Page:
When I arrived, my whole family was there. Folks were sitting on the veranda and in chairs in front of the house. I greeted everyone and they gave me a chair up in front of everyone. I felt center stage and everyone was just looking at me grinning. I immediately sensed the gravity of this meeting.  I think they really thought I was going to marry this guy!
            Lassara was eating, so my uncle and I chatted for a bit about how we were planning to visit his and my dad’s village the following weekend. Once lassara was done they gave him a chair and he sat down next to me.
            It just started off weird. As soon as he sat down everyone cleared out to give us “room to talk.”  He started off saying he wasn’t Lassara, but that his name is Alberto, and Lassara left because I showed up late (10 minutes, give me a break). But my uncle had already said he was Lassara when I arrived, so I waited to see where he was going to go with this.  He put up a whole front about being 22 and a math teacher at a local high school. The whole time he talked I couldn’t help but wonder what he was thinking that made him choose to be “Alberto” at this moment.
            My uncle would come back every once in a while to check on us, a radio playing the local soccer game was in his hand.  On one of his rounds, for some reason he introduced Lassara to me again. Lassara realized his whole front was blown. After that he began telling me who he really was.
            Lassara is a 41-year-old air traffic controller at the Bissau Airport.  He speaks fluent English and is currently studying to become a lawyer. His grandma is my grandpa’s sister. That makes him my 3rd cousin? I’m not sure how that works, but he’s my cousin none-the-less.
            We chatted introductory stuff for maybe half an hour. The whole while he talked his pinky was in his nose, which made it hard to look at him during the conversation. Eventually I had to just get to the point.  
            I asked why he wrote the letter and why he wasn’t married yet. He said it was destiny and asked if I believe in destiny. I said No. I knew exactly where he was going with that. I was frank with him and told him essentially what my step-dad had said.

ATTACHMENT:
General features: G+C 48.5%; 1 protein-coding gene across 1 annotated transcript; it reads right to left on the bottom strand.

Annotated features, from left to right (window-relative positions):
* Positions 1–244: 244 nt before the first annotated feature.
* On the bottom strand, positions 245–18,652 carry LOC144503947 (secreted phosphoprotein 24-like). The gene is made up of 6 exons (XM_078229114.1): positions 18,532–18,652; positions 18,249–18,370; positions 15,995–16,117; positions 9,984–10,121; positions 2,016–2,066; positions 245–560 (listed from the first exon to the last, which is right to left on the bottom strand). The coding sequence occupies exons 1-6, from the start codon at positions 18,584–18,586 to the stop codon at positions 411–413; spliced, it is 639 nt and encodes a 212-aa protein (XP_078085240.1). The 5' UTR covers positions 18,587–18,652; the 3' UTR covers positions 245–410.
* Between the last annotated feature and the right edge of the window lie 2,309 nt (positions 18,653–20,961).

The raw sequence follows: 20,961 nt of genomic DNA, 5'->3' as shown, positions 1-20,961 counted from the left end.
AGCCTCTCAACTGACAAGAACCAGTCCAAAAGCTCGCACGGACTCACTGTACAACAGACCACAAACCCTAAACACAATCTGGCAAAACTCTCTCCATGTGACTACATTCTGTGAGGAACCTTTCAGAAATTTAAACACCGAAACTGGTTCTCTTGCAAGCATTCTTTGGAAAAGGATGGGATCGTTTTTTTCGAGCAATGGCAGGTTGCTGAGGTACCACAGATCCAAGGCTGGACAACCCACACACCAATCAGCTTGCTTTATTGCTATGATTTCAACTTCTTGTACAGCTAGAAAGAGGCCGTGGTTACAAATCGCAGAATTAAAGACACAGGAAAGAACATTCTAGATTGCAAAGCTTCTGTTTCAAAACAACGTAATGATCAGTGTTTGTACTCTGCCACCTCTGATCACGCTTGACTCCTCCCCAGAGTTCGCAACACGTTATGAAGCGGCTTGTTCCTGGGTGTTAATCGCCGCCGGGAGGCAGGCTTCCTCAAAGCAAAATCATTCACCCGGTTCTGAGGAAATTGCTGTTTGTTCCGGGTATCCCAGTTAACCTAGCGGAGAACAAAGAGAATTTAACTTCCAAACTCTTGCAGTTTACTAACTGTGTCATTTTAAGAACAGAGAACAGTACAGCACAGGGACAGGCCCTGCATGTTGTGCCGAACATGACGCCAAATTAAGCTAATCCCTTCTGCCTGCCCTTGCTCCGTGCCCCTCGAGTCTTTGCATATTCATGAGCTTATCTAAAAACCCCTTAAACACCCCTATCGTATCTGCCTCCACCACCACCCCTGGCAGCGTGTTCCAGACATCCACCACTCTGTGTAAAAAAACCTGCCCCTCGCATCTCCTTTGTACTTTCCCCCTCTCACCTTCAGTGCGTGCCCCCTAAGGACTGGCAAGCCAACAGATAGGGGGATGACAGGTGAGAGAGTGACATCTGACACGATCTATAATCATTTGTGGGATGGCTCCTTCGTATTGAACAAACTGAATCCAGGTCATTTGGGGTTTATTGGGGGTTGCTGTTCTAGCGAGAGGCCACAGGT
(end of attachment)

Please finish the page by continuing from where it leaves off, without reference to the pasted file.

His response wasn’t clear. It was almost like he was denying that he wrote the letter. That it was more a means to meet me; he wasn’t really trying to marry me. ( Then again, what do you say when someone rejects your marriage proposal?)  Then he said that you never know what the future will bring. “ VOODOO!” immediately popped in my head. I told him I hope he finds a great woman.
              It was getting dark and people had started to trickle back to where we were,. I said it was time for me to go so I said my goodbye’s and my uncle had Lassara walk me to catch a taxi.
            Hilha and her friend Danny were outside the house when I arrived. They asked where I went and I told them the story. Hilha suddenly said, “ Did you eat any of the food? Or drink the water?? Be careful of nhamijdodo (which in Fula means eat and sit). That will make you want to marry him.” 
            The voodoo again! I would have never thought marriage and voodoo could be so intertwined. It must be real and not just my step-dad being paranoid (which is sometimes the case).  I don’t have this voodoo consciousness, but it looks like I’ll have to get some. As for Lassara, I haven’t heard anything since. Hopefully he has moved on to the next.

NOTE: What I have been calling voodoo is the spiritual or ‘extraworldly’ manipulation of situations, people, and etc. and may or may not be related to what is known in the US as voodoo. I’m calling it voodoo because that is what my step-dad has been explaining it to me as, and for lack of a better word, I have continued to use it to explain this phenomenon.